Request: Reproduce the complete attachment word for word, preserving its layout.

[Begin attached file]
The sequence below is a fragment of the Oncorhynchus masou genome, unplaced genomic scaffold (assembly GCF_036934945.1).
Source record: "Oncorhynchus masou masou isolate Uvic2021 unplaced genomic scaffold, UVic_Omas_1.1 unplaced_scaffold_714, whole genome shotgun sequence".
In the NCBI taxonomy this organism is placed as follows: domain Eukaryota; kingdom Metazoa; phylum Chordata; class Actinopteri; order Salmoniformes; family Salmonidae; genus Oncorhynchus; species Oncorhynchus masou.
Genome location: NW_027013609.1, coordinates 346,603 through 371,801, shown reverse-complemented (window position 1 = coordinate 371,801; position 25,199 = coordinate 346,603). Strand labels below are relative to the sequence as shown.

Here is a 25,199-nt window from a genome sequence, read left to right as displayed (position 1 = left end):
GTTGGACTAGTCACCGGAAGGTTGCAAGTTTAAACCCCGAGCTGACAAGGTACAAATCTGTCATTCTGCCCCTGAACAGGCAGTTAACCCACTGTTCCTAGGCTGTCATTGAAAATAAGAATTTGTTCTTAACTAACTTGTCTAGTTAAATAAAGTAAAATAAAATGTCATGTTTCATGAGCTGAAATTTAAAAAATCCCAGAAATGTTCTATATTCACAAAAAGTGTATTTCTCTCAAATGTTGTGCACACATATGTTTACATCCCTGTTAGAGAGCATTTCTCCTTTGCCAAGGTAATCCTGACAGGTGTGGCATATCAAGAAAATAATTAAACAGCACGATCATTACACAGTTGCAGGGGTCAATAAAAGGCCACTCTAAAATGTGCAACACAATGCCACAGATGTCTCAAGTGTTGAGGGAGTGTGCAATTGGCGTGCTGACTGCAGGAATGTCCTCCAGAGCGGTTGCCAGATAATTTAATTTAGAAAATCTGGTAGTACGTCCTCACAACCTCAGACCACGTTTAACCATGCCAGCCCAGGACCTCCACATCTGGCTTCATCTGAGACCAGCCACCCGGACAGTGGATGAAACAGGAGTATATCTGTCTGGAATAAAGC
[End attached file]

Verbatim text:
The sequence below is a fragment of the Oncorhynchus masou genome, unplaced genomic scaffold (assembly GCF_036934945.1).
Source record: "Oncorhynchus masou masou isolate Uvic2021 unplaced genomic scaffold, UVic_Omas_1.1 unplaced_scaffold_714, whole genome shotgun sequence".
In the NCBI taxonomy this organism is placed as follows: domain Eukaryota; kingdom Metazoa; phylum Chordata; class Actinopteri; order Salmoniformes; family Salmonidae; genus Oncorhynchus; species Oncorhynchus masou.
Genome location: NW_027013609.1, coordinates 346,603 through 371,801, shown reverse-complemented (window position 1 = coordinate 371,801; position 25,199 = coordinate 346,603). Strand labels below are relative to the sequence as shown.

Here is a 25,199-nt window from a genome sequence, read left to right as displayed (position 1 = left end):
GTTGGACTAGTCACCGGAAGGTTGCAAGTTTAAACCCCGAGCTGACAAGGTACAAATCTGTCATTCTGCCCCTGAACAGGCAGTTAACCCACTGTTCCTAGGCTGTCATTGAAAATAAGAATTTGTTCTTAACTAACTTGTCTAGTTAAATAAAGTAAAATAAAATGTCATGTTTCATGAGCTGAAATTTAAAAAATCCCAGAAATGTTCTATATTCACAAAAAGTGTATTTCTCTCAAATGTTGTGCACACATATGTTTACATCCCTGTTAGAGAGCATTTCTCCTTTGCCAAGGTAATCCTGACAGGTGTGGCATATCAAGAAAATAATTAAACAGCACGATCATTACACAGTTGCAGGGGTCAATAAAAGGCCACTCTAAAATGTGCAACACAATGCCACAGATGTCTCAAGTGTTGAGGGAGTGTGCAATTGGCGTGCTGACTGCAGGAATGTCCTCCAGAGCGGTTGCCAGATAATTTAATTTAGAAAATCTGGTAGTACGTCCTCACAACCTCAGACCACGTTTAACCATGCCAGCCCAGGACCTCCACATCTGGCTTCATCTGAGACCAGCCACCCGGACAGTGGATGAAACAGGAGTATATCTGTCTGGAATAAAGC